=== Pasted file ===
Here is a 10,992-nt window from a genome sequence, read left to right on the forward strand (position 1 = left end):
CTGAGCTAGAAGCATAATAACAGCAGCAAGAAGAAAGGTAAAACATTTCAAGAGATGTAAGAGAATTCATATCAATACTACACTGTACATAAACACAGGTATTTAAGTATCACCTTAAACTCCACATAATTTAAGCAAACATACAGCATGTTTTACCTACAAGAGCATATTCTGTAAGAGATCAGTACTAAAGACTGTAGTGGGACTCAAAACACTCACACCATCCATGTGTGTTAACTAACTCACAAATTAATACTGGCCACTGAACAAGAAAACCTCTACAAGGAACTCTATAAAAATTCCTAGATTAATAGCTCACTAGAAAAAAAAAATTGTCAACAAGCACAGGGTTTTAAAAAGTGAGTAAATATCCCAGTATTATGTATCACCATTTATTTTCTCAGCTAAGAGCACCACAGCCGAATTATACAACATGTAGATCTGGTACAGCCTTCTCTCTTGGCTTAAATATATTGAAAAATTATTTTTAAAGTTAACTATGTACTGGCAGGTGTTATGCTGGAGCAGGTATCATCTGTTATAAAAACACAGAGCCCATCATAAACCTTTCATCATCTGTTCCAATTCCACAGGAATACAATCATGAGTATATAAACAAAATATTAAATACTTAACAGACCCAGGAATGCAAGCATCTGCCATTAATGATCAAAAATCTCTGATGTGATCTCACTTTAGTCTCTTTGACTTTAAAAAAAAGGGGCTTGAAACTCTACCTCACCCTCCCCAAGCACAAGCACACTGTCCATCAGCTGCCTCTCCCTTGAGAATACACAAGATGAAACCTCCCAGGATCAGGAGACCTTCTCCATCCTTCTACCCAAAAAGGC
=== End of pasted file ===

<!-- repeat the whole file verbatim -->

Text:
Here is a 10,992-nt window from a genome sequence, read left to right on the forward strand (position 1 = left end):
CTGAGCTAGAAGCATAATAACAGCAGCAAGAAGAAAGGTAAAACATTTCAAGAGATGTAAGAGAATTCATATCAATACTACACTGTACATAAACACAGGTATTTAAGTATCACCTTAAACTCCACATAATTTAAGCAAACATACAGCATGTTTTACCTACAAGAGCATATTCTGTAAGAGATCAGTACTAAAGACTGTAGTGGGACTCAAAACACTCACACCATCCATGTGTGTTAACTAACTCACAAATTAATACTGGCCACTGAACAAGAAAACCTCTACAAGGAACTCTATAAAAATTCCTAGATTAATAGCTCACTAGAAAAAAAAAATTGTCAACAAGCACAGGGTTTTAAAAAGTGAGTAAATATCCCAGTATTATGTATCACCATTTATTTTCTCAGCTAAGAGCACCACAGCCGAATTATACAACATGTAGATCTGGTACAGCCTTCTCTCTTGGCTTAAATATATTGAAAAATTATTTTTAAAGTTAACTATGTACTGGCAGGTGTTATGCTGGAGCAGGTATCATCTGTTATAAAAACACAGAGCCCATCATAAACCTTTCATCATCTGTTCCAATTCCACAGGAATACAATCATGAGTATATAAACAAAATATTAAATACTTAACAGACCCAGGAATGCAAGCATCTGCCATTAATGATCAAAAATCTCTGATGTGATCTCACTTTAGTCTCTTTGACTTTAAAAAAAAGGGGCTTGAAACTCTACCTCACCCTCCCCAAGCACAAGCACACTGTCCATCAGCTGCCTCTCCCTTGAGAATACACAAGATGAAACCTCCCAGGATCAGGAGACCTTCTCCATCCTTCTACCCAAAAAGGC